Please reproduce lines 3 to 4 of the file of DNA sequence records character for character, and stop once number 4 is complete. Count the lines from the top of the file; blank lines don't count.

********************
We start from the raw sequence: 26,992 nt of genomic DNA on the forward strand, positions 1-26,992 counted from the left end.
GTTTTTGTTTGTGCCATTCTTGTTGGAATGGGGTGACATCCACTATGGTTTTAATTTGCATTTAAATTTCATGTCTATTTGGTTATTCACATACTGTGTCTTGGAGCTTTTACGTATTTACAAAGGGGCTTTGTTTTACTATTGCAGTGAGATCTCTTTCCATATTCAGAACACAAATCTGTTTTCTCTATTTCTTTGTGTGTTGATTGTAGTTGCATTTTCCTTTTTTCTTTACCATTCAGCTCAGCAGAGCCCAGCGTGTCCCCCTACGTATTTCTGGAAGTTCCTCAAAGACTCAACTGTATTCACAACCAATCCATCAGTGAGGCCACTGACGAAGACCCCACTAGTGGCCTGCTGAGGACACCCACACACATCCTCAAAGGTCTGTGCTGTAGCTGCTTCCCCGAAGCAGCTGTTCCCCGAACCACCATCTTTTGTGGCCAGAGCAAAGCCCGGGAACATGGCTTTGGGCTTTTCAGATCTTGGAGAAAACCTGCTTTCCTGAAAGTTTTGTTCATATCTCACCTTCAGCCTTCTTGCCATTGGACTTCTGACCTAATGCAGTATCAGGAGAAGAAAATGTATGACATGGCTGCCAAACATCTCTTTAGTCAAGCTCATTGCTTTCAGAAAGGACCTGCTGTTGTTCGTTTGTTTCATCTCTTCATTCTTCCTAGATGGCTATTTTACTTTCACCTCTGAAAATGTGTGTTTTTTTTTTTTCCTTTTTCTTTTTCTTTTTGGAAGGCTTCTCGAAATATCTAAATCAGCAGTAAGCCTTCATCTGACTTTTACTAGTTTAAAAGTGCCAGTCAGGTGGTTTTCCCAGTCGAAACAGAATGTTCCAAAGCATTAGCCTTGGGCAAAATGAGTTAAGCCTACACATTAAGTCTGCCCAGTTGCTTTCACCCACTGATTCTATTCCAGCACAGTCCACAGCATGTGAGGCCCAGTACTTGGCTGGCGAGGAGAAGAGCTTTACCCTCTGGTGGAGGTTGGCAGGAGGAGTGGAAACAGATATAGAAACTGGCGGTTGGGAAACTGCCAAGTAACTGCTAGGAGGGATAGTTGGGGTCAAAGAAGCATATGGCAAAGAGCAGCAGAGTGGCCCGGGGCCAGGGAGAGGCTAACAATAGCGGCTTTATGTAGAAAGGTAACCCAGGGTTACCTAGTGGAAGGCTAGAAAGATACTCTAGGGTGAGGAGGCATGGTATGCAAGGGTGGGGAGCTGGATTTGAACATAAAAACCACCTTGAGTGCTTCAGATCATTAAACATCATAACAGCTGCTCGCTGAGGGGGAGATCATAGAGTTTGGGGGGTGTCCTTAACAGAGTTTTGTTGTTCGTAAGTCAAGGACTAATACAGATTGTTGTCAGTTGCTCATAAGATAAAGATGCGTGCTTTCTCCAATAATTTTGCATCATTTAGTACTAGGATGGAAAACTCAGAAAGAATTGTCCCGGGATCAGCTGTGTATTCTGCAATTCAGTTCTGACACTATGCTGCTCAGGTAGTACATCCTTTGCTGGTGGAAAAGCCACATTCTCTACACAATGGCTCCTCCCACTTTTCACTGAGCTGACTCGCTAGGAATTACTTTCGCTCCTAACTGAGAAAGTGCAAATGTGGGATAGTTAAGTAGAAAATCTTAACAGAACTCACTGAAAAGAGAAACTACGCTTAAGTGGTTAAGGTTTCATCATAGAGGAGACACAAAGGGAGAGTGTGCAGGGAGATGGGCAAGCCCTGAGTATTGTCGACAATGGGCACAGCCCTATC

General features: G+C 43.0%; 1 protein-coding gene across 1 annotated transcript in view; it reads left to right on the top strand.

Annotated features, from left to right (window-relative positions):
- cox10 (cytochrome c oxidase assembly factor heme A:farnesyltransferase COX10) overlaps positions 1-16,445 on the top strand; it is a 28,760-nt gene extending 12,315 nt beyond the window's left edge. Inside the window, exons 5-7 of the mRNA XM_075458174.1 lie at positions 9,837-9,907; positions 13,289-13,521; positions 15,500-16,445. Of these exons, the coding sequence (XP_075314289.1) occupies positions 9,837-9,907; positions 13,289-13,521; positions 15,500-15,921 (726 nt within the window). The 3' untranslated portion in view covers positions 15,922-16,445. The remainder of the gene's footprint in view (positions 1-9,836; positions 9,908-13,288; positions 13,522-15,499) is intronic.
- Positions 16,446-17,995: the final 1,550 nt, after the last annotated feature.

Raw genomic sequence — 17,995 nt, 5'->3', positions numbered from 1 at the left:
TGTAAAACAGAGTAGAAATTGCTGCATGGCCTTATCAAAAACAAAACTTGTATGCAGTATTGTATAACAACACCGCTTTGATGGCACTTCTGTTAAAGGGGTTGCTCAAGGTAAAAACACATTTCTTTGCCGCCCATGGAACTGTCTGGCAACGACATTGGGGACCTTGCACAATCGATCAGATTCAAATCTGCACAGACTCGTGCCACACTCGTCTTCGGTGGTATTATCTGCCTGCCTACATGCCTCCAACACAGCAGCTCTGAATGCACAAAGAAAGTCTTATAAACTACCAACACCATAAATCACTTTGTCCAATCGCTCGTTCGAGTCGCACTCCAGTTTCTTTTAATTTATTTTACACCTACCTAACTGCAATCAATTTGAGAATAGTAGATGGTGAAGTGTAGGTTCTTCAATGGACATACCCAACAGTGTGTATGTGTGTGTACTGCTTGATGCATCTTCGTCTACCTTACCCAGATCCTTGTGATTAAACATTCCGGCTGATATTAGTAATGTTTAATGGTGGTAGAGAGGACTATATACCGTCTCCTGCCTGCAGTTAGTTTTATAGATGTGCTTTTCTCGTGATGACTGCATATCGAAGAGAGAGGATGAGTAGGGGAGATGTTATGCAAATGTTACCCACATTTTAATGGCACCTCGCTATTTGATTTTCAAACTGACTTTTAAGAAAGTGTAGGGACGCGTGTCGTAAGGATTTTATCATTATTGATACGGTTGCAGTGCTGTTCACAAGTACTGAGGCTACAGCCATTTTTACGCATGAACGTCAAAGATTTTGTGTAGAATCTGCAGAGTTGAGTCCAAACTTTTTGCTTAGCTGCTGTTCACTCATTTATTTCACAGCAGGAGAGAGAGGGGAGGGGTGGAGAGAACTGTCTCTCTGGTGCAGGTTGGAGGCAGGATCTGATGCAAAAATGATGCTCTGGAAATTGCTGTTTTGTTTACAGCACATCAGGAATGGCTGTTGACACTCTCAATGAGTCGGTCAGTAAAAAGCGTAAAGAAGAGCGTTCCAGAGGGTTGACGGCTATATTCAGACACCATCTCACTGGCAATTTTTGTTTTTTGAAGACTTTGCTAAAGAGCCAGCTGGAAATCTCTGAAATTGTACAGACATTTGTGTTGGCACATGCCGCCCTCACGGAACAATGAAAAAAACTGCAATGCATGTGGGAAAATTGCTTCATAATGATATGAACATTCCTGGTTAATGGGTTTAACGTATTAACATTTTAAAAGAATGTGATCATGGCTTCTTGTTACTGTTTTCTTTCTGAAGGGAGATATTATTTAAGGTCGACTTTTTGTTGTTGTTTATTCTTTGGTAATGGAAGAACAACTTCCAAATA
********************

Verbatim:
General features: G+C 43.0%; 1 protein-coding gene across 1 annotated transcript in view; it reads left to right on the top strand.

Annotated features, from left to right (window-relative positions):